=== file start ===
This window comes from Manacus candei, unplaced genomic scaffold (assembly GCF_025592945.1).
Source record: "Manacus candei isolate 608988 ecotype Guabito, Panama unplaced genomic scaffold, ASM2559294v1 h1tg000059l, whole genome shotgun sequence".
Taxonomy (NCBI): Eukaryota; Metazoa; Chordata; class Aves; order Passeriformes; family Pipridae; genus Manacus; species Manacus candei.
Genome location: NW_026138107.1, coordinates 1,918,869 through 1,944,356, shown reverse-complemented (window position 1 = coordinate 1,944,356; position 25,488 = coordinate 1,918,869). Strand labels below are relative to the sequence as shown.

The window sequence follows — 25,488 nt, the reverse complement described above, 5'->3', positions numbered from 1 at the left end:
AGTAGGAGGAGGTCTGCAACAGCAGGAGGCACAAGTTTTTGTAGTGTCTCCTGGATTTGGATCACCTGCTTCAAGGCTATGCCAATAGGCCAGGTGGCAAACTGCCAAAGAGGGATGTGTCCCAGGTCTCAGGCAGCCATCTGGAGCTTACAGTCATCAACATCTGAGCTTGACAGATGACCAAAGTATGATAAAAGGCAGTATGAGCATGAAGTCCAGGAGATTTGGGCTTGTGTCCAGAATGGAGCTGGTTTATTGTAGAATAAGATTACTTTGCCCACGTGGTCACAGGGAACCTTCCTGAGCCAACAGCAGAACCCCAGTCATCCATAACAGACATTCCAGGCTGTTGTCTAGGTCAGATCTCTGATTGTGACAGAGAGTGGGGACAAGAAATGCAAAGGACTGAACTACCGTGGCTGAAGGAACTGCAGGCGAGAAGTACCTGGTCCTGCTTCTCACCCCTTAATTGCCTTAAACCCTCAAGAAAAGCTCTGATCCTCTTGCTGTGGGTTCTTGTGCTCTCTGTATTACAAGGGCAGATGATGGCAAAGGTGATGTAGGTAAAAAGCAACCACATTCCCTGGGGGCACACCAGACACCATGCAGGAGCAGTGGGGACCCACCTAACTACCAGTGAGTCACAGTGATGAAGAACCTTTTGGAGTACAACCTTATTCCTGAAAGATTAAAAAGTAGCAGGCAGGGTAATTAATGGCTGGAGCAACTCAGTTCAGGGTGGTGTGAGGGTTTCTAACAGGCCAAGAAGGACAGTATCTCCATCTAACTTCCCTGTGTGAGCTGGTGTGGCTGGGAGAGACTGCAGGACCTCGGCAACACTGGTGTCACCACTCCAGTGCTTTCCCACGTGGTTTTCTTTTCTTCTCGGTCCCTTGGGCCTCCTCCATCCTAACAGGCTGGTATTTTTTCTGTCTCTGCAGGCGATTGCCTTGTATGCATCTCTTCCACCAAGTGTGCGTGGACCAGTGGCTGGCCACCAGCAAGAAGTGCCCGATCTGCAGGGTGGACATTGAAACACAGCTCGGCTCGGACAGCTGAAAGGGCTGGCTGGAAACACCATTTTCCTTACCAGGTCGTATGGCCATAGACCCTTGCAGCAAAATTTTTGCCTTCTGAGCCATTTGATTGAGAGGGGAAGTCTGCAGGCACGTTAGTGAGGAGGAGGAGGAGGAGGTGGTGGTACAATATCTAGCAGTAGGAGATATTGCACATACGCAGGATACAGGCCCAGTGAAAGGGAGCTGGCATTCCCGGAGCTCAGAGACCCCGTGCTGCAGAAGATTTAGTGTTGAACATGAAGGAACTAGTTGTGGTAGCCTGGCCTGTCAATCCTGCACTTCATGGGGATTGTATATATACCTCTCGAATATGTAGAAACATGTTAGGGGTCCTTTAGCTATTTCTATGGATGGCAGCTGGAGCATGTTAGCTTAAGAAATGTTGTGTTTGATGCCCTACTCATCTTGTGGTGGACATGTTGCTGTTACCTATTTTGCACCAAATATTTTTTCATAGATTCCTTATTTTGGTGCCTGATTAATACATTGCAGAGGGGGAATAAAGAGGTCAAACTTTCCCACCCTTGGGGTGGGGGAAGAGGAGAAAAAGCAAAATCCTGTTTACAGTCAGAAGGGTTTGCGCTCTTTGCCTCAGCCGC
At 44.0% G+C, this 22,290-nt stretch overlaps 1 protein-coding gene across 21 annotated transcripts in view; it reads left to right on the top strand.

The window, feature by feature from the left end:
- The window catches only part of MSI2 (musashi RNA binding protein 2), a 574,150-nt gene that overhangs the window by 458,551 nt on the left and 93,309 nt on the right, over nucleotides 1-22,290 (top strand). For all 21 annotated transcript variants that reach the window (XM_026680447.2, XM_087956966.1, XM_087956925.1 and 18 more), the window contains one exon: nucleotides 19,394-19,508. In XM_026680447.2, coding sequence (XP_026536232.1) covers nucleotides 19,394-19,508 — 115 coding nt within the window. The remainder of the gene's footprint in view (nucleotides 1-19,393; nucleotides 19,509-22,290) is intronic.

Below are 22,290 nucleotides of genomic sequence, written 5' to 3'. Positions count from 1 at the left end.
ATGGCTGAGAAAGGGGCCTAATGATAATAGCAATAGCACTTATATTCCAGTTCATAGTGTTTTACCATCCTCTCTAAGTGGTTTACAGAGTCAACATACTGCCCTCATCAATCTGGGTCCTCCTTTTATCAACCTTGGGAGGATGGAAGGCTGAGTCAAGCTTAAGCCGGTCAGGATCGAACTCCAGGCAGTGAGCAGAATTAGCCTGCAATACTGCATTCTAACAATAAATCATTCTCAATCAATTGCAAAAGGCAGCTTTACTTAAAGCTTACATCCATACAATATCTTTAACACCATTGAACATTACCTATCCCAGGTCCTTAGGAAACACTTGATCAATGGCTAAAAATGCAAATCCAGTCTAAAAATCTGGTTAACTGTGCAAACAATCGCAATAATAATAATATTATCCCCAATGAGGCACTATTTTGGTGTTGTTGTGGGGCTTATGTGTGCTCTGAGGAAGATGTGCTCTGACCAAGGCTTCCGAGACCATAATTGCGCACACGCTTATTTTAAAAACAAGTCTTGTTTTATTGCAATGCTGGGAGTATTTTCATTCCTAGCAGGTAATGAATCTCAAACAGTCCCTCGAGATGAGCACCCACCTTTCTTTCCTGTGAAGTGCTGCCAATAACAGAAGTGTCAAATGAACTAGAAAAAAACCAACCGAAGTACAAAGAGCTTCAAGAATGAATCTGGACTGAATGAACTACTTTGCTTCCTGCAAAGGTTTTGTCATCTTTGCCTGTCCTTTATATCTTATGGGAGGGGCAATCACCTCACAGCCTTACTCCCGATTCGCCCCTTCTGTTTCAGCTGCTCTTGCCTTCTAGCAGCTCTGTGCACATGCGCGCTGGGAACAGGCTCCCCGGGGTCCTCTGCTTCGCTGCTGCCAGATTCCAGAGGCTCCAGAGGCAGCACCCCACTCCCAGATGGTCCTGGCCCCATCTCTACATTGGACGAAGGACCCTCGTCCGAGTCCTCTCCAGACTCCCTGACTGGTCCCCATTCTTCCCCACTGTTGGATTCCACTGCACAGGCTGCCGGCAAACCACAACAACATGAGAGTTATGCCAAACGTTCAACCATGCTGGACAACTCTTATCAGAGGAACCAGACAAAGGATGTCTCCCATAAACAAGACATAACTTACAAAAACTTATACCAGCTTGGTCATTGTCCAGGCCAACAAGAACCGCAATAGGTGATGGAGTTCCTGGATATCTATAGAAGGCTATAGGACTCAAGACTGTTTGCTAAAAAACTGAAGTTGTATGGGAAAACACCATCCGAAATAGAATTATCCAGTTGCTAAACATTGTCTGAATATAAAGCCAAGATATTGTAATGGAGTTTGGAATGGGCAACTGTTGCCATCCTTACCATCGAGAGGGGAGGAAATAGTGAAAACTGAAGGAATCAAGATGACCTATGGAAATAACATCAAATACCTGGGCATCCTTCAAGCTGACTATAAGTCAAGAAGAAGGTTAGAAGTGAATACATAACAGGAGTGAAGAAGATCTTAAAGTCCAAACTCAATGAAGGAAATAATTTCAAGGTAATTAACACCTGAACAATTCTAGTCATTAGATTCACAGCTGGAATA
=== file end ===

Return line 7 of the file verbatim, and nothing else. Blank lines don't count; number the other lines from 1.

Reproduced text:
At 44.0% G+C, this 22,290-nt stretch overlaps 1 protein-coding gene across 21 annotated transcripts in view; it reads left to right on the top strand.